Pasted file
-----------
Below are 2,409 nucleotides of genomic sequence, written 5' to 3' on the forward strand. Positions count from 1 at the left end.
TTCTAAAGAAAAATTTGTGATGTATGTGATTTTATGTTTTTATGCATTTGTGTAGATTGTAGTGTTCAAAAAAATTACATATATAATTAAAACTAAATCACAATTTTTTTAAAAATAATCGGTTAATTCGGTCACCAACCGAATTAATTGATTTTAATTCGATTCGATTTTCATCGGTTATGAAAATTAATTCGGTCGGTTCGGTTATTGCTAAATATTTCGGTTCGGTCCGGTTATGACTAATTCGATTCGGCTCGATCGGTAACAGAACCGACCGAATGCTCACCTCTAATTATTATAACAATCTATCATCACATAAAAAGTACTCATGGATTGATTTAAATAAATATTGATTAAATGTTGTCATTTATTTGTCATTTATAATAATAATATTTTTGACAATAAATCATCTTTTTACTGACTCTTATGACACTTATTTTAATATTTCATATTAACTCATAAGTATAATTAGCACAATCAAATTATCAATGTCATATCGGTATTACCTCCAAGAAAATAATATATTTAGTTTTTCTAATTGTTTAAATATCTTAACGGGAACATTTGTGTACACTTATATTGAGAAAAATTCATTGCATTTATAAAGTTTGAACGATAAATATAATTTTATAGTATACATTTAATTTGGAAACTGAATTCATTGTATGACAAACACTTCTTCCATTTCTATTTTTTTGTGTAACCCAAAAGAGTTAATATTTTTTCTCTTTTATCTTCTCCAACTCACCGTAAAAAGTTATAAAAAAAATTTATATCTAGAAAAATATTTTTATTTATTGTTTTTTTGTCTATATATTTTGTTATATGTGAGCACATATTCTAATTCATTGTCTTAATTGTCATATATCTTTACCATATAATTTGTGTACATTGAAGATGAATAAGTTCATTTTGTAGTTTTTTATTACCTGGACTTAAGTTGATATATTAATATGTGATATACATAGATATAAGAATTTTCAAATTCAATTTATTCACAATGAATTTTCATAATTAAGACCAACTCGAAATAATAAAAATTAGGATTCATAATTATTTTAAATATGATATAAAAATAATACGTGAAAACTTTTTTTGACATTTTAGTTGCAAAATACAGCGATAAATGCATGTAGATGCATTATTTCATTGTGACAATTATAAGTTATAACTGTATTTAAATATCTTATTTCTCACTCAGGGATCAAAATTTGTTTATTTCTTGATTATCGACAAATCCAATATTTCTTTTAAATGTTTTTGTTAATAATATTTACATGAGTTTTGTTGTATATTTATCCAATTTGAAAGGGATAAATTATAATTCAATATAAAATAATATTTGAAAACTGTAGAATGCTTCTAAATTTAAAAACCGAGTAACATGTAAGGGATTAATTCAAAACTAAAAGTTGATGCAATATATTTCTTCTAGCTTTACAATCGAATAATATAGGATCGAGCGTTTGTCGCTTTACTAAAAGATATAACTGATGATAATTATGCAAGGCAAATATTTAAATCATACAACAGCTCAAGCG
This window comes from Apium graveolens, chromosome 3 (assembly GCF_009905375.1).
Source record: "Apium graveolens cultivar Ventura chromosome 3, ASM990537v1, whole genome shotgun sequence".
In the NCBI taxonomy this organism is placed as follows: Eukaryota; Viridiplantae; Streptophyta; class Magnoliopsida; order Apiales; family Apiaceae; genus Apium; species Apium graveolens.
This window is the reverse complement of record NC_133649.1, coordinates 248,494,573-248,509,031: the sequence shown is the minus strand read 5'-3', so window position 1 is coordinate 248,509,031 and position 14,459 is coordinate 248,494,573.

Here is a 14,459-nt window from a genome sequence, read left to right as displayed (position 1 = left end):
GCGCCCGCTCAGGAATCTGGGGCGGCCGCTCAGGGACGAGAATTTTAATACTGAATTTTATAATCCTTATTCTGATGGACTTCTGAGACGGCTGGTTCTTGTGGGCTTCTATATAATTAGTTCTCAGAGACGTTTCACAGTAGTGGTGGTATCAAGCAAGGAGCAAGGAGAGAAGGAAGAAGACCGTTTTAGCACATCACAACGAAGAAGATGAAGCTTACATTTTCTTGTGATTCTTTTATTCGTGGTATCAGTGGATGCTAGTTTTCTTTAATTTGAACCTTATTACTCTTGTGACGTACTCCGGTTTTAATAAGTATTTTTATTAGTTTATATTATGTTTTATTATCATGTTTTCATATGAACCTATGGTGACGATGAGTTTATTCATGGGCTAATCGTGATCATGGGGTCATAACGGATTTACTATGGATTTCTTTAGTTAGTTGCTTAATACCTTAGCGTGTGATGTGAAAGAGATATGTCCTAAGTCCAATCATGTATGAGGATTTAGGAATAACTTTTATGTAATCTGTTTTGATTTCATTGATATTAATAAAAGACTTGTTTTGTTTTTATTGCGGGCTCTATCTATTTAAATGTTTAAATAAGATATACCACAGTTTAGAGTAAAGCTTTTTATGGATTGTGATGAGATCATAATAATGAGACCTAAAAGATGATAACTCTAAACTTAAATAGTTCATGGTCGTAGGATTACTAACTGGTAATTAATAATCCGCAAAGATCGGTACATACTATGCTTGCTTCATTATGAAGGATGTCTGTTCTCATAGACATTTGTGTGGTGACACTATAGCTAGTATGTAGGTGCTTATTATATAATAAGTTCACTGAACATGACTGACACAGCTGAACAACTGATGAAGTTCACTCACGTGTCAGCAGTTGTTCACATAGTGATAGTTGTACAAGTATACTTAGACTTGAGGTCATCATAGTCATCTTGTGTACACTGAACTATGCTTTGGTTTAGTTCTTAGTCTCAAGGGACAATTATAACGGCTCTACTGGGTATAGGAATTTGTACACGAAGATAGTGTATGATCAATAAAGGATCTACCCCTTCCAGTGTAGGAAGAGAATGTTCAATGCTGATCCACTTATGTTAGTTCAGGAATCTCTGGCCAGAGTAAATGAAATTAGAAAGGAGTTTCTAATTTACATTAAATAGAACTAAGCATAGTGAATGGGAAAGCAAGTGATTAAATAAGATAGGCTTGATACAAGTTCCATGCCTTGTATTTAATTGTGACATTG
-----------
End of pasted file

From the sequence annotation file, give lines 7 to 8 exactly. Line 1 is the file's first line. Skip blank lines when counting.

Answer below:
Here is a 14,459-nt window from a genome sequence, read left to right as displayed (position 1 = left end):
GCGCCCGCTCAGGAATCTGGGGCGGCCGCTCAGGGACGAGAATTTTAATACTGAATTTTATAATCCTTATTCTGATGGACTTCTGAGACGGCTGGTTCTTGTGGGCTTCTATATAATTAGTTCTCAGAGACGTTTCACAGTAGTGGTGGTATCAAGCAAGGAGCAAGGAGAGAAGGAAGAAGACCGTTTTAGCACATCACAACGAAGAAGATGAAGCTTACATTTTCTTGTGATTCTTTTATTCGTGGTATCAGTGGATGCTAGTTTTCTTTAATTTGAACCTTATTACTCTTGTGACGTACTCCGGTTTTAATAAGTATTTTTATTAGTTTATATTATGTTTTATTATCATGTTTTCATATGAACCTATGGTGACGATGAGTTTATTCATGGGCTAATCGTGATCATGGGGTCATAACGGATTTACTATGGATTTCTTTAGTTAGTTGCTTAATACCTTAGCGTGTGATGTGAAAGAGATATGTCCTAAGTCCAATCATGTATGAGGATTTAGGAATAACTTTTATGTAATCTGTTTTGATTTCATTGATATTAATAAAAGACTTGTTTTGTTTTTATTGCGGGCTCTATCTATTTAAATGTTTAAATAAGATATACCACAGTTTAGAGTAAAGCTTTTTATGGATTGTGATGAGATCATAATAATGAGACCTAAAAGATGATAACTCTAAACTTAAATAGTTCATGGTCGTAGGATTACTAACTGGTAATTAATAATCCGCAAAGATCGGTACATACTATGCTTGCTTCATTATGAAGGATGTCTGTTCTCATAGACATTTGTGTGGTGACACTATAGCTAGTATGTAGGTGCTTATTATATAATAAGTTCACTGAACATGACTGACACAGCTGAACAACTGATGAAGTTCACTCACGTGTCAGCAGTTGTTCACATAGTGATAGTTGTACAAGTATACTTAGACTTGAGGTCATCATAGTCATCTTGTGTACACTGAACTATGCTTTGGTTTAGTTCTTAGTCTCAAGGGACAATTATAACGGCTCTACTGGGTATAGGAATTTGTACACGAAGATAGTGTATGATCAATAAAGGATCTACCCCTTCCAGTGTAGGAAGAGAATGTTCAATGCTGATCCACTTATGTTAGTTCAGGAATCTCTGGCCAGAGTAAATGAAATTAGAAAGGAGTTTCTAATTTACATTAAATAGAACTAAGCATAGTGAATGGGAAAGCAAGTGATTAAATAAGATAGGCTTGATACAAGTTCCATGCCTTGTATTTAATTGTGACATTG